Pope Benedict XVI says the final book of the Bible, which he referred to as the Book of the Apocalypse, provides Christians with a vision of a Church fully in communion with Jesus Christ in prayer.
“The Apocalypse presents us with a community gathered in prayer, because it is in prayer that we gain an increasing awareness of Jesus’ presence with us and within us,” the Pope said during his Sept. 5 general audience at the Vatican.
“The more and the better we pray, with constancy and intensity, the more we are assimilated to him and the more he enters into our lives to guide them and give them joy and peace. And the more we know, love and follow Jesus, the more we feel the need to dwell in prayer with him, receiving serenity, hope and strength for our lives,” he explained.
Pope Benedict flew in by helicopter from his summer residence at Castel Gandolfo to deliver his reflections to more than 8,000 pilgrims gathered in the Vatican’s Paul VI audience hall. The address formed another chapter in the Pope’s continuing exploration of the “school of prayer” in the story of salvation.
He told the audience that the Book of Revelation “is a difficult book, but one of great richness,” which presents the reader “with the living, breathing prayer of the Christian assembly, gathered together ‘on the Lord’s Day.’”
“In it a reader presents the assembly with a message entrusted by God to John the Evangelist,” the Pope noted. “From the dialogue between them, a symphony of prayer arises, which is then developed in many different forms up until the conclusion.”
Pope Benedict outlined how the first part of the Bible’s last book presents three different but successive phases of the great assembly at prayer.
The first highlights that “prayer is, above all, a listening to God who speaks.” In a modern world, where we are often “engulfed” by “so many words,” we are often unused to listening and, especially, to “adopting an interior and exterior attitude of silence so as to attend to what the Lord wishes to say to us,” he said.
“These verses also teach us that our prayers, often merely prayers of request, must in fact be first and foremost prayers of praise to God for his love, for the gift of Jesus Christ, which brought us strength, hope and salvation.”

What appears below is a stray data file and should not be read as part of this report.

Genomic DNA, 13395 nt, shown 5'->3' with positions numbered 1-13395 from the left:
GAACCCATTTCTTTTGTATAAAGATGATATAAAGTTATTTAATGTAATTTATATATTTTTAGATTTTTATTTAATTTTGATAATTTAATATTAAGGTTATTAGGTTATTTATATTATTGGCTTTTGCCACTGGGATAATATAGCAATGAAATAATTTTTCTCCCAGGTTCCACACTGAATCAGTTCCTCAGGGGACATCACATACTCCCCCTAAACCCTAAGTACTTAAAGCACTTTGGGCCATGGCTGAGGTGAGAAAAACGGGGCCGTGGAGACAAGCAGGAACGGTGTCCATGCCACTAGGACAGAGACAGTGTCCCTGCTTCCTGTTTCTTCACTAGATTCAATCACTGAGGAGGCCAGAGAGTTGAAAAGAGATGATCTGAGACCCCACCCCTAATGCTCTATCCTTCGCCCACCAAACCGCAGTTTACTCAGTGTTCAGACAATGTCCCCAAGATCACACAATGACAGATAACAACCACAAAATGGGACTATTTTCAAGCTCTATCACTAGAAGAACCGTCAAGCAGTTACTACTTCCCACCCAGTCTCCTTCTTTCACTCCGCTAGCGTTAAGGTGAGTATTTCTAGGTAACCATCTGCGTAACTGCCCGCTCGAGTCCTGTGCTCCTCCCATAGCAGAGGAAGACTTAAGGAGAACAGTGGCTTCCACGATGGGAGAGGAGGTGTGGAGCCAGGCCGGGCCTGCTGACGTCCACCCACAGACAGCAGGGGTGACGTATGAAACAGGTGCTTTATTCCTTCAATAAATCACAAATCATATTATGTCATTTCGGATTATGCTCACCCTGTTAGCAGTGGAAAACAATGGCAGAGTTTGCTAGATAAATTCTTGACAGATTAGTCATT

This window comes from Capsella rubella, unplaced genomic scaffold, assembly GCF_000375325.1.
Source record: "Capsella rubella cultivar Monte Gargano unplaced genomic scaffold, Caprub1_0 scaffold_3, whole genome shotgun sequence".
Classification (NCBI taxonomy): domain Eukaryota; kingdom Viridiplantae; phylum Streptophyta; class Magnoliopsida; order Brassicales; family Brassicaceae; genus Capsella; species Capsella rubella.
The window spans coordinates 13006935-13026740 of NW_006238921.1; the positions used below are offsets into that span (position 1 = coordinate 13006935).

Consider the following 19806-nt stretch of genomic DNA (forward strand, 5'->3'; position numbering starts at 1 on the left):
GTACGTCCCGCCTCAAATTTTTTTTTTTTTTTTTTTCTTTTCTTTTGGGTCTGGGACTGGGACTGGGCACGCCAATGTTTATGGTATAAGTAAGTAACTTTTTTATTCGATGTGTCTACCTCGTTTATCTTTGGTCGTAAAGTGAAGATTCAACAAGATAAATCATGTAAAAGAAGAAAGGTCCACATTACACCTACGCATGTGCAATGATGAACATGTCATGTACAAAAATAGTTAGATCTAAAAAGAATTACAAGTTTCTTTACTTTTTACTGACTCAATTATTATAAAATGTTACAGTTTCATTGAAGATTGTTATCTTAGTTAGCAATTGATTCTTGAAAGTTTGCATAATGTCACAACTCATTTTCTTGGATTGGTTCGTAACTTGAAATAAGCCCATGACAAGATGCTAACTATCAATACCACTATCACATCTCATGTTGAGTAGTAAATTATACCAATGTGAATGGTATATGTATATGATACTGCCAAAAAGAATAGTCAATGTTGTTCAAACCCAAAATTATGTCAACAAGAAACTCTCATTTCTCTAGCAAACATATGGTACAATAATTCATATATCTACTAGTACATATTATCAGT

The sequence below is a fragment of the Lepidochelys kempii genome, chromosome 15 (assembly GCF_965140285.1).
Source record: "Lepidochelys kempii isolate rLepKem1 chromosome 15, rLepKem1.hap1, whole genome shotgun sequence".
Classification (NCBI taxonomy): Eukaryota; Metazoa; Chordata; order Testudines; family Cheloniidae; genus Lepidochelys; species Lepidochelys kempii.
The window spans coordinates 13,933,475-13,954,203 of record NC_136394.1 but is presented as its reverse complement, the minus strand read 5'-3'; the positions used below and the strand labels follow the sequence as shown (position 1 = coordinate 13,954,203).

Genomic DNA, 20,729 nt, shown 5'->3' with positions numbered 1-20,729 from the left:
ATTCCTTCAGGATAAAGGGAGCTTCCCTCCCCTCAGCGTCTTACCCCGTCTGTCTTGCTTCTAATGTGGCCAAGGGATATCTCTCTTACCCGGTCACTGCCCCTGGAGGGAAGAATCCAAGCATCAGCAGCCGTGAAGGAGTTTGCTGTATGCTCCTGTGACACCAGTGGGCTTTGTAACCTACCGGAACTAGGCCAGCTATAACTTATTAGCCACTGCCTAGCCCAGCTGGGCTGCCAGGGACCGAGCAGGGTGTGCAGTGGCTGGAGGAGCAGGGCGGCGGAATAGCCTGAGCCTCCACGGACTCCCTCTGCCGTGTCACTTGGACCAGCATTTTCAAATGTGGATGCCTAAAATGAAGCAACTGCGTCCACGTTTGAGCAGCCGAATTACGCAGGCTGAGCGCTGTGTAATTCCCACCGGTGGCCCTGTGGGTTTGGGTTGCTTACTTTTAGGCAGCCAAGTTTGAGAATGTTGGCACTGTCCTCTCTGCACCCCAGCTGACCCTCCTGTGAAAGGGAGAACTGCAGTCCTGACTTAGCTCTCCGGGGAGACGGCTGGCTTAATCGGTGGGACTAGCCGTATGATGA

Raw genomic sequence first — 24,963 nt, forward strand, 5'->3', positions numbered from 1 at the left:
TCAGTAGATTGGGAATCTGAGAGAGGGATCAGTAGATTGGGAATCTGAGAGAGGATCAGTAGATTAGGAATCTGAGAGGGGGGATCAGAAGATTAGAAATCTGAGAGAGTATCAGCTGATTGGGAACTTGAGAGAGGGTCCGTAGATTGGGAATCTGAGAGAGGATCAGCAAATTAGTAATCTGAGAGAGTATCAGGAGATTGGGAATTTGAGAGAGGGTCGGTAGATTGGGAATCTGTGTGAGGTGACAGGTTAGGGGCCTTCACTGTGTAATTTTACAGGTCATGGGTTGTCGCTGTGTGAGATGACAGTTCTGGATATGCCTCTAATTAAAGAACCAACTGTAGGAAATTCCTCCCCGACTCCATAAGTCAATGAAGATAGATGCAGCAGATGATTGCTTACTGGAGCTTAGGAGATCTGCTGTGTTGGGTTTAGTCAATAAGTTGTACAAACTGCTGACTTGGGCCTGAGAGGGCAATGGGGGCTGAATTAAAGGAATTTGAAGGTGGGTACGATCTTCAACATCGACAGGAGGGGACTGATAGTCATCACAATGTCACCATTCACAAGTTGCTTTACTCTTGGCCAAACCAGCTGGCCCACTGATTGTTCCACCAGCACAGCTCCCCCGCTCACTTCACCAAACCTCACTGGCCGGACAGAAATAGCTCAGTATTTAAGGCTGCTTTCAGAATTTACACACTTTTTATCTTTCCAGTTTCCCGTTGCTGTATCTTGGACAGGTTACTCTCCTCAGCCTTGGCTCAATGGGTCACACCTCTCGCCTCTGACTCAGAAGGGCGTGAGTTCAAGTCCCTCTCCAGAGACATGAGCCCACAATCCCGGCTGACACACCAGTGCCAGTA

The Pope suggested that this first phase also reminds us that constant prayer “revives in us a sense of the Lord’s presence in our life and history.”
“Prayer, even that pronounced in the most extreme solitude, is never a form of isolation, and it is never sterile; it is a vital lifeline that nourishes an increasingly committed and coherent Christian existence,” he said.
In the second phase of the first part of Revelation, we then witness how “the relationship with Jesus Christ is developed further,” Pope Benedict taught.
“The Lord makes himself visible, he speaks and acts, and the community, increasingly close to him, listens, reacts and accepts.”
Finally, in the third phase, the Pope pointed to a “Church in prayer” that, in accepting the word of the Lord, is “transformed.”
“The assembly listens to the message and receives a stimulus for repentance, conversion, perseverance, growth in love and guidance for the journey.”
The Pope finished his general audience by addressing the assembled pilgrims in several different languages.
“Prayer with others, liturgical prayer in particular, will deepen our awareness of the crucified and risen Jesus in our midst,” he told English-speaking pilgrims. “Thus, the more we know, love and follow Christ, the more we will want to meet him in prayer, for he is the peace, hope and strength of our lives.”
He then led the pilgrims in the singing of the Our Father in Latin before imparting his apostolic blessing and returning to Castel Gandolfo by helicopter.